ABOUT THIS INTERVIEW:
The September 1966 issue of The Beatles Book Monthly featured an exclusive interview with John Lennon. John seemed at ease while talking about his opinions of British television, children, Bill Wyman of the Rolling Stones, and misconceptions of himself in the press.
First published in 1963 and continuing throughout their career and beyond, The Beatles Book Monthly was the official fanzine of the group. It took full advantage of having access to amazing rare photos, it featured exclusive articles, and contained insights not found anywhere else.
Sometimes also listed as Beatles Monthly Book, previously-owned copies of these excellent magazines continue to circulate in collector's circles, including online sites such as Ebay. While this UK-based fanzine had a rebirth in the late 70's and 80's, the most intriguing issues come from the years when the band was together.
- Jay Spangler, www.beatlesinterviews.org
Article © 1966 Beat Publications LTD.
The setting was not unfamiliar - a dressing room like any other, but it seemed strangely empty with the absence of George, Paul and Ringo and everyone else who is part of the Beatle entourage.
The unconquerable Lennon was in a surprisingly talkative mood that evening, and seemed somewhat unusually content.
Looking around the dressing room, it was not difficult to notice the empty cigarette packs, coke bottles, half-empty cups of tea and pushed-aside plates of uneaten food, and four black silk suits with a red carnation in each buttonhole - which made one think that the Beatles were part of a wedding party (most unlikely)!
"Everytime we arrive at London Airport, or depart from it, and whenever we are anywhere," said John, "this girl sends us red carnations. She's been doing it for a couple of years. Actually, she came to see us before you arrived."
Knowing that the Beatles are television fanatics, I asked John to give his personal views on pop programs and late-night shows.
"I liked 'Whole Scene Going.' It was a good program because they introduced new people like Barry Fantoni and Wendy Varnals. Another good thing about it was that their guests weren't only pop stars, but actors, writers and other personalities."
I then asked John what he thought the limit should be to a 'hot' conversation on a late night show.
"I don't think there should be any limits at all. That is why they should put late night shows on at two o'clock in the morning. That way people wouldn't have to watch it and say how disgusting so-and-so's behavior was. The average viewer sits glued to the box right up to the epilogue no matter what's on, so if they put these shows on very late, it will only be those who really want to watch it who will bother to stay up so late."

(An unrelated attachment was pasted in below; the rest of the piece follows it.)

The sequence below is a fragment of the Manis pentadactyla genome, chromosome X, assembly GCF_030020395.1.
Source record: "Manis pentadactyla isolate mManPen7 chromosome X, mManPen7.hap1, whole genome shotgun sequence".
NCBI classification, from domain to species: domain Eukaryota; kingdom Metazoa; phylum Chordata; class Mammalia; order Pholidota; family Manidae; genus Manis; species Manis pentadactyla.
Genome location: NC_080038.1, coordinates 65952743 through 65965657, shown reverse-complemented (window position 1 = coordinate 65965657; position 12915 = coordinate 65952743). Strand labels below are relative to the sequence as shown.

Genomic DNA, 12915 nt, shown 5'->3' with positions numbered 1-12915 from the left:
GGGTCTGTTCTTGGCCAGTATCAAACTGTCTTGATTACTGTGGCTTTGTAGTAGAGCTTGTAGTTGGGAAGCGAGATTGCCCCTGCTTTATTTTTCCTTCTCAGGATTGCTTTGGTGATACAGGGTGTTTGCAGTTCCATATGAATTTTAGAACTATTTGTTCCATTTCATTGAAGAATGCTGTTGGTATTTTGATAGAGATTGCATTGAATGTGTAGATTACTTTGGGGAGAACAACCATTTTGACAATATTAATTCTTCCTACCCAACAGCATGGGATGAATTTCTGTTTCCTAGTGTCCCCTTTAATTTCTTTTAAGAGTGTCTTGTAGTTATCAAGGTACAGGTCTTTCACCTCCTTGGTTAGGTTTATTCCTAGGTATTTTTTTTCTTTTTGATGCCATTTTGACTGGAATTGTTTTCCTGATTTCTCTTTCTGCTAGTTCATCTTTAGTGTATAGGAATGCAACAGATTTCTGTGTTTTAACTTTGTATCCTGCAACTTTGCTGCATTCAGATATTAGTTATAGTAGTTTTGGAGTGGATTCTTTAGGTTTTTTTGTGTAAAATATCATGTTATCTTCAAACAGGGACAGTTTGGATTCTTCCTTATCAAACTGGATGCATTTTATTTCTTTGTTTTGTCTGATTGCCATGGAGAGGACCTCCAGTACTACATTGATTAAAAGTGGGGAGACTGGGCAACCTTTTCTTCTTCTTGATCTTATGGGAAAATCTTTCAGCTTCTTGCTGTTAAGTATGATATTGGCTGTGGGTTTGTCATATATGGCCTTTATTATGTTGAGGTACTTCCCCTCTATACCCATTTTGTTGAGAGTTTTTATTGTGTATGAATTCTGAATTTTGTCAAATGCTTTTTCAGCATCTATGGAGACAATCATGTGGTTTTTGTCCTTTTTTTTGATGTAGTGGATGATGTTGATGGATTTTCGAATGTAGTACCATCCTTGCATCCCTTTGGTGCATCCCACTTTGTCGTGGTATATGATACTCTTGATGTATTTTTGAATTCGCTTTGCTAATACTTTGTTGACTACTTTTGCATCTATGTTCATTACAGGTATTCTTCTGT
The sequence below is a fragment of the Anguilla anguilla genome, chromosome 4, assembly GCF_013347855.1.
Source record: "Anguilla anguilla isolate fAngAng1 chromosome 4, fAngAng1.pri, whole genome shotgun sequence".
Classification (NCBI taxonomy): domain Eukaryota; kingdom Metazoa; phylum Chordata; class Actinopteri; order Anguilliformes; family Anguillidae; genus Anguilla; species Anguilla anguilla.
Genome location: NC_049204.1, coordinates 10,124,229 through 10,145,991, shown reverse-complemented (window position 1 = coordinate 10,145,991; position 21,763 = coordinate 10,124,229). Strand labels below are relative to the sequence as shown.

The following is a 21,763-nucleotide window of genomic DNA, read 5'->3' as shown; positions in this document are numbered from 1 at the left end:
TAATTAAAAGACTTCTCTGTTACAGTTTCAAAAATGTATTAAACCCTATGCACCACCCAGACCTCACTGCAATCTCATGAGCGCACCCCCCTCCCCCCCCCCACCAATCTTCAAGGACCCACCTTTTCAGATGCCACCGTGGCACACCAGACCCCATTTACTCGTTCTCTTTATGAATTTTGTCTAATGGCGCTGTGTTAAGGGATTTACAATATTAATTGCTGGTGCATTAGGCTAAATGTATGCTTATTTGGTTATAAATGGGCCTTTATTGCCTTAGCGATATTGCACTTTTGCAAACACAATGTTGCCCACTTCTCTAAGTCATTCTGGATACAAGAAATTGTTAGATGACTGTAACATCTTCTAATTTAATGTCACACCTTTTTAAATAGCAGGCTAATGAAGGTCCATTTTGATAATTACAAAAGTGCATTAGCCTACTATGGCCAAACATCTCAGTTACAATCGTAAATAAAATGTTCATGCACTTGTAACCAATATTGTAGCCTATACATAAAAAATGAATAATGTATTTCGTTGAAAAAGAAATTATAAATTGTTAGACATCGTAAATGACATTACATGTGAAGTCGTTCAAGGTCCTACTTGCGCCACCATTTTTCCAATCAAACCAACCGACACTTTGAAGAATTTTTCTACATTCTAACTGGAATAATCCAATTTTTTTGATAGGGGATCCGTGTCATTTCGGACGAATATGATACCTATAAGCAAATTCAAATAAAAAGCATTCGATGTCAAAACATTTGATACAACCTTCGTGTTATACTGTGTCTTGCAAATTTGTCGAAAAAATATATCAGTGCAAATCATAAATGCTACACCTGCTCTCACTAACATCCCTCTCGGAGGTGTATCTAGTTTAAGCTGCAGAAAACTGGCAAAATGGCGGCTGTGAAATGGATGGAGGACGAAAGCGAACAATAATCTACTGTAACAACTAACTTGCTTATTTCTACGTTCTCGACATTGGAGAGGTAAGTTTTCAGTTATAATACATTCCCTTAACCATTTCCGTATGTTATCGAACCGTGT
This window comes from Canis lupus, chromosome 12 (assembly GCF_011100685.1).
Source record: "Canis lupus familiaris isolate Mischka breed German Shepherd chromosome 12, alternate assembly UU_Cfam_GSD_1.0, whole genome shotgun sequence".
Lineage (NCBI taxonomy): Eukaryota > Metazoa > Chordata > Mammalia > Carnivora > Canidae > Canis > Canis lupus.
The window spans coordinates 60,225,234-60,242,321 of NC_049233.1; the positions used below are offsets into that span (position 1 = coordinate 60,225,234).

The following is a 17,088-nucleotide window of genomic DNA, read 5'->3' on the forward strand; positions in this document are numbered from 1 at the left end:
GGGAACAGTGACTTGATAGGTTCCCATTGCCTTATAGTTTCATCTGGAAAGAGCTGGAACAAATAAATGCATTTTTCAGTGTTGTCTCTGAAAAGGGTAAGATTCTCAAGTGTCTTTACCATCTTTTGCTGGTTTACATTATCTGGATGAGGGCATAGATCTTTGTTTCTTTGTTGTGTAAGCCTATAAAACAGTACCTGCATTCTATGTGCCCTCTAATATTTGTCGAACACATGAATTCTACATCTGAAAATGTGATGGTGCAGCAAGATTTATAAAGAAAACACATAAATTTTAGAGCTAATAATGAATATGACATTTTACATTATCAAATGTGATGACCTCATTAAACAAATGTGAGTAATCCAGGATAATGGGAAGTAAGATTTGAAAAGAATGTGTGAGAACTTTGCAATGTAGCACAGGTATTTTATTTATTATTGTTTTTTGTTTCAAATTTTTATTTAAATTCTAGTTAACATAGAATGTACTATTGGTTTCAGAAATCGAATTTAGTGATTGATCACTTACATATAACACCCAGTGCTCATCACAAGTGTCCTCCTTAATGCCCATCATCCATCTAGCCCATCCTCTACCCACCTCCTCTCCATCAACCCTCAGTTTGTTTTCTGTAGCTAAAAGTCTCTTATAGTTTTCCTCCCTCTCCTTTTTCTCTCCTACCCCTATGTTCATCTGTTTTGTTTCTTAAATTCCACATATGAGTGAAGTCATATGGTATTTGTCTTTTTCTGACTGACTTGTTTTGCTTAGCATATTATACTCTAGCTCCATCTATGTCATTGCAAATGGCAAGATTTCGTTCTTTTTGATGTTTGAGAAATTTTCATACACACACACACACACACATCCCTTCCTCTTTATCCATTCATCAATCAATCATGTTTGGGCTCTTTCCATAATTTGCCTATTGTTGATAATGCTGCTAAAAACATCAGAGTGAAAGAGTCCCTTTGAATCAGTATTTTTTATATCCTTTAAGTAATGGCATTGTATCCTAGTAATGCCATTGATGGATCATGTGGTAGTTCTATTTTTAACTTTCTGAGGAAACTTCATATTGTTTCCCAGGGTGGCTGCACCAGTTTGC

Just then Mal (Evans) walked in with two teas in paper cups. "Is that all they've got?" asked John. "Why can't we have a proper cup of tea out of the pot? I'm sure the directors don't have their tea in paper cups. See if you can get us two more cups."
I asked John whether the Beatles expected to be knocked from the top pretty soon, and if so, how would they feel about it.
"I think that within the next couple of years there will be someone very big, perhaps even bigger than us. It might be another group or it might be a solo artist. I don't know about the others, but I wouldn't mind having the limelight taken away from us."
Somehow we brought the conversation 'round to the Stones and John said, "I always call Bill Wyman - Charlie. He gets offended because he thinks I'm mistaking him for Charlie Watts. It's only because I think he looks like Charles II, that's why I call him Charlie.
John went on to talk about children. "I now take notice of other kids, and compare them to Julian. I think to myself, 'Thats clever, I don't think mine can do that' or vice versa. A lot of people like having children for their old age, I just want them because I like them."
I asked John if he had any plans for a third book or maybe an autobiography.
"Writing an autobiography has passed through my mind, but I've got a memory like a sieve. Anyway, I certainly hope to be writing another book, if I can find the time."
It has been said that when the Beatles play live together after a considerable gap, that John suffers from forgetfulness more than the others, and often can't remember chords or even the words.
"Yes it's true. I can't play any of Rubber Soul. It's been so unrehearsed. The only time we played any of the numbers on it is when we recorded it. I forget about songs. They're only valid for a certain time."
People (usually journalists) are always talking about 'Lennon the ogre' or similar words to make him sound monstrous, so I asked John whether or not he was aware that people are frightened of him, and often clam-up in front of him in case he should make them feel small.
"Yes I am aware of the fact. But it's only because people believe what they read, and no one has ever written the truth about me. I used to get very impatient with these type of people, and I know I used to make them feel uncomfortable by being rather off-hand, but I don't bother any more. I try and be nice!"
I then asked if he trusted anybody implicity.
"Only the other three, and my wife."
Just then the strangeness of the dressing room wore off, because in walked Paul, George and Ringo. So I wound up our interview by asking John if he'd always been vague, or only since becoming a Beatle.
"I've always been vague. My characteristics haven't changed since becoming a Beatle."
Source: Transcribed by www.beatlesinterviews.org from original magazine issue